Skyhorse Publishing is releasing Robert Cunningham's 224-page book in April.

The April issue of Florida Sportsman, now on newsstands, has an article highlighting some of the key similarities and differences between Florida and Alabama.

For this week, we spoke with a veteran fly fisherman from Mobile, Alabama, who’s spent years traveling back and forth across the state line in his quest for light-tackle record certifications by the International Game Fish Association.

Robert T. Cunningham recently authored Chasing Records: An Angler’s Quest, in which the Mobile attorney recounts stories formed of his ongoing passion for racking up IGFA marks, many in the fly divisions. As in any good fishing book, there’s humor, drama, enlightenment, triumph.

Cunningham’s pursuit of record fish began in the Chandeleur Islands of Louisiana, where he nabbed several one-time redfish records, accessing this remote region in his own seaplane.

To date, he has caught 57 world-record fish, many of them right outside Mobile Bay, where the Gulf of Mexico provides a window on the trans-state migrations of cobia (among his existing records: 41 lbs. 8 oz. on 6 lb tippet) and Spanish mackerel (6 lb. 8 oz. on 4 lb tippet).

A fly tippet tarpon record is Cunningham’s remaining fishing obsession. The big silver kings travel the same beachfront as cobia and mackerel, but it’s only in Florida, says Cunningham, where fly fishing records are feasible.

FS: So you’ve written the book, made these records; where are you going in your daydreams?

RC: Right now they’re drifting to Homosassa, where I’m going on my next trip, in May, for big tarpon.

FS: What of the tarpon fishing closer to home, in Alabama?

RC: Bait fishing guys catch them in Mobile Bay, and along the Gulf beaches during the migration. But I’ve been fishing around Mobile Bay for a long time, and I’ve caught one tarpon on fly here in 15 years. It’s just not a good fly fishing destination. That one time we got lucky, with drought conditions in the Bay, high salinity, good visibility.

FS: We know Homosassa is famous for clear water, and sight-fishing opportunities, but what else makes the area so good for big tarpon?

RC: The theory among local guides, is that this is near where the spawning occurs, where really big females go to stay, whereas the smaller fish, the migratory ones, come to breed there.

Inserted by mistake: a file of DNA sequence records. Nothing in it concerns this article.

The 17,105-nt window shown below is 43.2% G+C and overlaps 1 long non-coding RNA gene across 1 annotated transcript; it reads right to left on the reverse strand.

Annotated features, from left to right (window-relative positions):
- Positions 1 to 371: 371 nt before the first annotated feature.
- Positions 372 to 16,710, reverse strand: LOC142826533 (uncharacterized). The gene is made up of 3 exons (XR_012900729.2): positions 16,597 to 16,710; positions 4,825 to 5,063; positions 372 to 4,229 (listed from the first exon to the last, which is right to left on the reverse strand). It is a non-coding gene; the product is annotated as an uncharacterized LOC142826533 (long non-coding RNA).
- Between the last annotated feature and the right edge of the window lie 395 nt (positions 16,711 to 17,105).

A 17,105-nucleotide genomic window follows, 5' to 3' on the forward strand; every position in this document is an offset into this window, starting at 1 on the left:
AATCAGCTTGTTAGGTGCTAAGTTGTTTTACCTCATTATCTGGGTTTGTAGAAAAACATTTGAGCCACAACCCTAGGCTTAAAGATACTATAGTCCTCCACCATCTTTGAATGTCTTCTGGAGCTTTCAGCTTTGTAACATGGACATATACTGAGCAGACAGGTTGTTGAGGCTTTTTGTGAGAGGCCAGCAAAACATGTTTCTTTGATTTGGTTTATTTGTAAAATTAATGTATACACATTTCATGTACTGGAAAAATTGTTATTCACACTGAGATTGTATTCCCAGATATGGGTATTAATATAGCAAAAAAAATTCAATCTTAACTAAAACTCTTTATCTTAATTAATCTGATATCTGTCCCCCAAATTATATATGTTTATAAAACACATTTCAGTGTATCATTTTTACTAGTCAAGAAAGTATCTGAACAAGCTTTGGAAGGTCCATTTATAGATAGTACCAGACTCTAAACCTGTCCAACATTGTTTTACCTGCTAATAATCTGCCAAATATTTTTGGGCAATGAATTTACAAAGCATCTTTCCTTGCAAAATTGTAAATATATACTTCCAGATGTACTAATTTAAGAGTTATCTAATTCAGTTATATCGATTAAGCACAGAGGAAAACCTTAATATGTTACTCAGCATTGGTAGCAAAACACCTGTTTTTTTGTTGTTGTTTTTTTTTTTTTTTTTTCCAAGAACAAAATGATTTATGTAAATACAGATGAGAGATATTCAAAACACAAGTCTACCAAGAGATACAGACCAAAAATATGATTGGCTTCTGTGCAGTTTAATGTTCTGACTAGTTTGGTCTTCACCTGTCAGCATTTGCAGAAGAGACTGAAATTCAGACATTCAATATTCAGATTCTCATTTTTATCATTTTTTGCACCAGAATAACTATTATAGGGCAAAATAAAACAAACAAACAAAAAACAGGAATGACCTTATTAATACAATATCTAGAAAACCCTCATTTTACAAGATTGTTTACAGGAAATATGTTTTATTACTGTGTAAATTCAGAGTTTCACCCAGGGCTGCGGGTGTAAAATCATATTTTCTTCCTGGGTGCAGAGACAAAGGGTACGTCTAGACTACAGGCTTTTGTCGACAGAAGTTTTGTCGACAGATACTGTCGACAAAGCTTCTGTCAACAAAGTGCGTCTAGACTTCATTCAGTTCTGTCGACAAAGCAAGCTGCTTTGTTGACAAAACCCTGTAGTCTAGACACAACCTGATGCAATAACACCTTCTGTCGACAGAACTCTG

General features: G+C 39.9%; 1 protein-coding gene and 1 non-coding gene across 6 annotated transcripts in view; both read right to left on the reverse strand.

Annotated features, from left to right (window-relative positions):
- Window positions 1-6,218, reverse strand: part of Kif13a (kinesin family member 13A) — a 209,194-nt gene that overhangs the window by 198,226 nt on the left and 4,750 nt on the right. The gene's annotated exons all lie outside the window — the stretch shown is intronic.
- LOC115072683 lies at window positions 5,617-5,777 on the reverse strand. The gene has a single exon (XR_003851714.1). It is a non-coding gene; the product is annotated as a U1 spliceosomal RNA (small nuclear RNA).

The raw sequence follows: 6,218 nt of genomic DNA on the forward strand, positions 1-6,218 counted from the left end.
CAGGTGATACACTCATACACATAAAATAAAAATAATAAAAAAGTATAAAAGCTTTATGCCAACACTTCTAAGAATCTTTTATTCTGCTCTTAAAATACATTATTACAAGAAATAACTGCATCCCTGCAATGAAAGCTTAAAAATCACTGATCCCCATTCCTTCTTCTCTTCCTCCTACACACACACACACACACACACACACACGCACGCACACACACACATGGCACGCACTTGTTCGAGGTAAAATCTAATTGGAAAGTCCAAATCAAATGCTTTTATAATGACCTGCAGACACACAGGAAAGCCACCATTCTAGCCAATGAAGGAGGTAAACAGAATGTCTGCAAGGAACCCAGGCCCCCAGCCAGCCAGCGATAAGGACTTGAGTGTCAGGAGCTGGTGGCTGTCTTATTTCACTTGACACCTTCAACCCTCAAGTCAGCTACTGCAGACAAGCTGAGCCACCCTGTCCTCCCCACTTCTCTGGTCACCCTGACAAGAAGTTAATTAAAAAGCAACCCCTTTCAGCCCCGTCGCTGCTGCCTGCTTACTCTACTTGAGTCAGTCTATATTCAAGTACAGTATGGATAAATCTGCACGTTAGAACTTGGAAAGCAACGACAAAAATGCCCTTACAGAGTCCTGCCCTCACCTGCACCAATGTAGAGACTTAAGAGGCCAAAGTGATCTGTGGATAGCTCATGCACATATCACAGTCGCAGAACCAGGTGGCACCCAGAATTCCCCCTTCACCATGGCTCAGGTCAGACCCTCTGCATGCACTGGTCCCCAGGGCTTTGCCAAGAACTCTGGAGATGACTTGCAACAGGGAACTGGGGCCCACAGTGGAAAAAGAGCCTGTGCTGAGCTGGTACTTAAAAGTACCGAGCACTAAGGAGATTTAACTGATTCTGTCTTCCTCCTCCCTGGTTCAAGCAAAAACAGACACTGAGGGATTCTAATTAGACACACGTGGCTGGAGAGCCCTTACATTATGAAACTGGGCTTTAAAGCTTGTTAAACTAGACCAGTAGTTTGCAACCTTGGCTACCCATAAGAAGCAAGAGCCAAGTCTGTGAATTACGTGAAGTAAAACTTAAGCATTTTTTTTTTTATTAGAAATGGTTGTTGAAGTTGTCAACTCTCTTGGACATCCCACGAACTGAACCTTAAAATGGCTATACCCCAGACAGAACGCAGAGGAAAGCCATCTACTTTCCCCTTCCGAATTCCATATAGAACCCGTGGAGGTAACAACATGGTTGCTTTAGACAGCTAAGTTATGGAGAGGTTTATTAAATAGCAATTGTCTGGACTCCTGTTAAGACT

FS: You’ve traveled a lot. Do you think there are other spots like Homossassa, yet to be found?

RC: If you’ve flown the coast, in the curve between the Florida Panhandle and the main peninsula, you know it’s very remote—untapped in terms of any kind of consistent fishery. If you could spend a lot of time there, I think you could find bars where the migrating fish funnel through, like they do in Carabelle, for instance. But I don’t know about the really big fish. I think you have to have what Homosassa has, the confluence of a number of rivers onto the flats there. It’s like how the Mississippi River attracts tarpon to the rivermouth, but of course the fishing in Louisiana [deep, open water] is a different ball game.

FS: Tell me about your flyfishing gear, for tarpon. What flies, what about the new clear floating flylines?

RC: I prefer a clear floating flyline. I let my guide pick the flies—the preference changes from year to year. The guides are doing it every day, and they know what they think the fish are interested in.

FS: Any new trends you’re seeing?

RC: IGFA now has a length record category, which I think is a neat deal. It’s all catch and release. The categories are limited now, but I suspect they will be expanded over time. If I was a new record-seeker, that would be the direction I’d look in.

To learn more about the IGFA, click here.

To find out about more titles from Skyhorse Publishing, click here.

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